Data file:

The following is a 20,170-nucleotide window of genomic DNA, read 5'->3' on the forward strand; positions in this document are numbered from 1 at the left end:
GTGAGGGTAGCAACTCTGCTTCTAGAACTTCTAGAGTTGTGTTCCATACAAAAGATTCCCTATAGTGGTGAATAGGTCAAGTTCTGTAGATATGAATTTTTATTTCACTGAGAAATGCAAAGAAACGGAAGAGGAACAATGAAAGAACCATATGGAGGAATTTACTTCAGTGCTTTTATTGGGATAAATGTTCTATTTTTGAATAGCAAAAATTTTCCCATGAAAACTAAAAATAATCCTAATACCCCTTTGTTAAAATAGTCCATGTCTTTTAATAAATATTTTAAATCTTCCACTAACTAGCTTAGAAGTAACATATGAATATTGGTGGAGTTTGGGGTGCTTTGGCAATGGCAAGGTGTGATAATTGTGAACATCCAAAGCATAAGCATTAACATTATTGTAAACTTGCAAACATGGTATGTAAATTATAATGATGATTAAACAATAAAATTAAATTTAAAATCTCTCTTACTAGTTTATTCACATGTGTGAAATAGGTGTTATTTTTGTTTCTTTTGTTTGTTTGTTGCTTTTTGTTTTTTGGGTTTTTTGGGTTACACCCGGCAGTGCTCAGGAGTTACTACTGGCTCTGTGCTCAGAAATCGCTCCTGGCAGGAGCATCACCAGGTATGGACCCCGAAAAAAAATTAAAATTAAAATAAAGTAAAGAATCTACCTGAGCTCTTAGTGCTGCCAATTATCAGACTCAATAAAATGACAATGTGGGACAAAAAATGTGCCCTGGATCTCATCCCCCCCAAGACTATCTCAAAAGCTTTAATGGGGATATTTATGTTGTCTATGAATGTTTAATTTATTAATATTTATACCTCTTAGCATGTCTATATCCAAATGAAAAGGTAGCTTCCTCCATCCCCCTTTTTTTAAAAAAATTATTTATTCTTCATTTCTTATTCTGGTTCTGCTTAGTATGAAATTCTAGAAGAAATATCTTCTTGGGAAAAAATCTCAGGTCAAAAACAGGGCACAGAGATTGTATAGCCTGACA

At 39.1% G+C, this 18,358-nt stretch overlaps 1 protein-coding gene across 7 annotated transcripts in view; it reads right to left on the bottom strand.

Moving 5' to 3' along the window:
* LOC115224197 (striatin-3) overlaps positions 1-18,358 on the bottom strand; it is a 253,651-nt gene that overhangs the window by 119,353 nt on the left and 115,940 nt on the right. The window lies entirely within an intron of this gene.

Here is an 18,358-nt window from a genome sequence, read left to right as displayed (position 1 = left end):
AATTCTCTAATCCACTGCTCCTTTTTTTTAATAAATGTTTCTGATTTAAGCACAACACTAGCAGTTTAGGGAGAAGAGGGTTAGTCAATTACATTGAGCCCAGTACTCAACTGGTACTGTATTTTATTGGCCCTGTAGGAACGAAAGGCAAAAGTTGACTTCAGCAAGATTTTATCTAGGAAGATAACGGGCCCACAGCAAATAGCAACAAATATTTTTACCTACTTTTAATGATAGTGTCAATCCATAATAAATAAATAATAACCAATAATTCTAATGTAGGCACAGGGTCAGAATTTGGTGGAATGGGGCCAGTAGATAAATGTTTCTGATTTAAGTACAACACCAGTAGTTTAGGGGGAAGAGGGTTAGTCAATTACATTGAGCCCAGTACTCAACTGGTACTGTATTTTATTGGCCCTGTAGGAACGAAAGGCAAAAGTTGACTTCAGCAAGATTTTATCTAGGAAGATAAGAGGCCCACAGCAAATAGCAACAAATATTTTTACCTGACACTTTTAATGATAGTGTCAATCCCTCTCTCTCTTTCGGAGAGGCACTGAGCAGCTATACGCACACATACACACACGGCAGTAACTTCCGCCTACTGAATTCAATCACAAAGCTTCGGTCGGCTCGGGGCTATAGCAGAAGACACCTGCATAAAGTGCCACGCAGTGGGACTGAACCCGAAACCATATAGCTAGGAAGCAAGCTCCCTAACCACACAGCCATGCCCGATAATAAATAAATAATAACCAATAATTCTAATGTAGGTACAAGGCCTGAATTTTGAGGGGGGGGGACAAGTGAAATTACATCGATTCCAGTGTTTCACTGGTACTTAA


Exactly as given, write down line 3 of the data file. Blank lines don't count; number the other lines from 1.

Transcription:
At 39.1% G+C, this 18,358-nt stretch overlaps 1 protein-coding gene across 7 annotated transcripts in view; it reads right to left on the bottom strand.